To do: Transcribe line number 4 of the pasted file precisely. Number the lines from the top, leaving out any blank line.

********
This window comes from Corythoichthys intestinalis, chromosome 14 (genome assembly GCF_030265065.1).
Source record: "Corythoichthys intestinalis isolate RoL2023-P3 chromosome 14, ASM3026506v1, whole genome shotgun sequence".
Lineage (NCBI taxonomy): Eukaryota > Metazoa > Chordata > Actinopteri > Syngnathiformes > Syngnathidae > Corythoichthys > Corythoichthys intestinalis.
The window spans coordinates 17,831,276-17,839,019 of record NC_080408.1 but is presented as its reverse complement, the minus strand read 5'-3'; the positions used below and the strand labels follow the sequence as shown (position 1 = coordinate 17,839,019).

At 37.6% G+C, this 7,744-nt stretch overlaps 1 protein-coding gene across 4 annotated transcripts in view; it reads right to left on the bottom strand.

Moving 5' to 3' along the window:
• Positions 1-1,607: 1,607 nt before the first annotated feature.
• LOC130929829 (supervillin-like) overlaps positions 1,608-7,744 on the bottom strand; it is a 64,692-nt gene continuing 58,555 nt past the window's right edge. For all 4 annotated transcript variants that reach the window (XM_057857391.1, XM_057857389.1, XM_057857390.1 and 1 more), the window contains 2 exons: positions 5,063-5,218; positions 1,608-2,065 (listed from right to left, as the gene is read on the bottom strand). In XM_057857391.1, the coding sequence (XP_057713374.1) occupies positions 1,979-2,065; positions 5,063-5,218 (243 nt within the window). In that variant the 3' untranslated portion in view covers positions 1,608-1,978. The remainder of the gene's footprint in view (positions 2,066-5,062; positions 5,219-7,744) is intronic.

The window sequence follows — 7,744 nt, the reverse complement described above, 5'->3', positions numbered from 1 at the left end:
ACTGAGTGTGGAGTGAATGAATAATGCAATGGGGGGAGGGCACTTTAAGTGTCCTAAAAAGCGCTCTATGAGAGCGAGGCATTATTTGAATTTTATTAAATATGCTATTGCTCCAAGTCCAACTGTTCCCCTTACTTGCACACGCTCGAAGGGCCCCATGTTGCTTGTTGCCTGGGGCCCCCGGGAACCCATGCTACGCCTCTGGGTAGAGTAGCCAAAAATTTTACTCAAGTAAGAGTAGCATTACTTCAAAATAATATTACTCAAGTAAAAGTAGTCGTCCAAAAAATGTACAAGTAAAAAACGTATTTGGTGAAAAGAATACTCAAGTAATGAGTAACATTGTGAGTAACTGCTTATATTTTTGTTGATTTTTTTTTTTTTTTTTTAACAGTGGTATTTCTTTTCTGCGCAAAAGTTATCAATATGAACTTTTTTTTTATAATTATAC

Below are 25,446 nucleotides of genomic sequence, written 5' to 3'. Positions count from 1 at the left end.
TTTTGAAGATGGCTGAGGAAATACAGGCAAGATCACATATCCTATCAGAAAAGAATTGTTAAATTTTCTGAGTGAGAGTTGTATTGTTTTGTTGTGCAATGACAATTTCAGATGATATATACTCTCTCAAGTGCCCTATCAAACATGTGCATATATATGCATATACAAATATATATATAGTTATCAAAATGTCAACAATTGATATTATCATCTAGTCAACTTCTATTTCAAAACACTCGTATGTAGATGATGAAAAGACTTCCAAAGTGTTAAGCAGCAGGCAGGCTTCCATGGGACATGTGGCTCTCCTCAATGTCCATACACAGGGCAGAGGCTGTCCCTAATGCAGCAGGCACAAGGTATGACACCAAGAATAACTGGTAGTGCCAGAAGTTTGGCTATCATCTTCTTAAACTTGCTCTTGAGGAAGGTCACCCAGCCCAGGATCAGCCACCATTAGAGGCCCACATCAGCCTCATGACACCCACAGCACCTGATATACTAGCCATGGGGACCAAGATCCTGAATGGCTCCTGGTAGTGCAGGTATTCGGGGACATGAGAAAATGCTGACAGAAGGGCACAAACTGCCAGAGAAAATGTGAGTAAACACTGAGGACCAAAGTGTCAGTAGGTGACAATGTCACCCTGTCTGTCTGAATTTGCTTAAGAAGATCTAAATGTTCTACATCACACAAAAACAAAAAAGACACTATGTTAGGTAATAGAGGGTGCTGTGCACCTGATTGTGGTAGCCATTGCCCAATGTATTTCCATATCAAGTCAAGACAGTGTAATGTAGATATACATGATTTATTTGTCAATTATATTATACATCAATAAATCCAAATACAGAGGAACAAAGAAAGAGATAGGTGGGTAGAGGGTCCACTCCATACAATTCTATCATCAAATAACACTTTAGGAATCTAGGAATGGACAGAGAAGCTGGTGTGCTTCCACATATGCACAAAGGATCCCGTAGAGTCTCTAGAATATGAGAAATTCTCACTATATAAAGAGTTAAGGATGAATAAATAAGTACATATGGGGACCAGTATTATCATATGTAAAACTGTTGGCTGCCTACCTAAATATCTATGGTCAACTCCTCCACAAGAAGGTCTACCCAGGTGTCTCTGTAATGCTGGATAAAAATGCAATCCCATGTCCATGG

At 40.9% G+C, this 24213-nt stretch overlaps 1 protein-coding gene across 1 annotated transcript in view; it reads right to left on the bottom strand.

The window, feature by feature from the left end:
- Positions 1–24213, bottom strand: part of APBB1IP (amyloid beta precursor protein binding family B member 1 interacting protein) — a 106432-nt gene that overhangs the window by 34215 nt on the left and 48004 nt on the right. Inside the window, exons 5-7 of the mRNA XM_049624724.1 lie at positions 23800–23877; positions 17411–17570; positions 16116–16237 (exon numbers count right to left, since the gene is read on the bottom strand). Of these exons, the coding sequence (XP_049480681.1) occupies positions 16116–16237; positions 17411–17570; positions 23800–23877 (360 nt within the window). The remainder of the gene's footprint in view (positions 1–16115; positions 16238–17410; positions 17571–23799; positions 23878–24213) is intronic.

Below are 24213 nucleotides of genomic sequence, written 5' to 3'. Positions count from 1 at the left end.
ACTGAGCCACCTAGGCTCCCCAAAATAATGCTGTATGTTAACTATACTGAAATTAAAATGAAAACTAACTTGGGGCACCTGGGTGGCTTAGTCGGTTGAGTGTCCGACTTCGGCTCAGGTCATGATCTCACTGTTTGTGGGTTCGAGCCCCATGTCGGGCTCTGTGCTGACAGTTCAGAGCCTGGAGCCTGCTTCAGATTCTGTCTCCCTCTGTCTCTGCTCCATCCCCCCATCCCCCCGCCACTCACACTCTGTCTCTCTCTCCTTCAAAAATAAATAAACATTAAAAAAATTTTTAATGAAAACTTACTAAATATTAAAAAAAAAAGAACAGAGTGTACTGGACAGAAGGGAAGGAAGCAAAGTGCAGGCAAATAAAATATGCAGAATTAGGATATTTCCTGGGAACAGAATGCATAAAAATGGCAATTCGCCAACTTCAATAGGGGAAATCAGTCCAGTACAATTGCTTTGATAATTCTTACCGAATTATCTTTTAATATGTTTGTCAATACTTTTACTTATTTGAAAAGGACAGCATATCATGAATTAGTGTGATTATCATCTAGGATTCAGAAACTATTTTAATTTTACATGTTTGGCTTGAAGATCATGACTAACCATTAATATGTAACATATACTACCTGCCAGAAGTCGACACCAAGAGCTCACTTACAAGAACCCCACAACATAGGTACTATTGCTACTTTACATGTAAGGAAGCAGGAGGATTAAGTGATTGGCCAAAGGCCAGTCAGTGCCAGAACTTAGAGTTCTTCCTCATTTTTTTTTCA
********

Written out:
The window spans coordinates 17,831,276-17,839,019 of record NC_080408.1 but is presented as its reverse complement, the minus strand read 5'-3'; the positions used below and the strand labels follow the sequence as shown (position 1 = coordinate 17,839,019).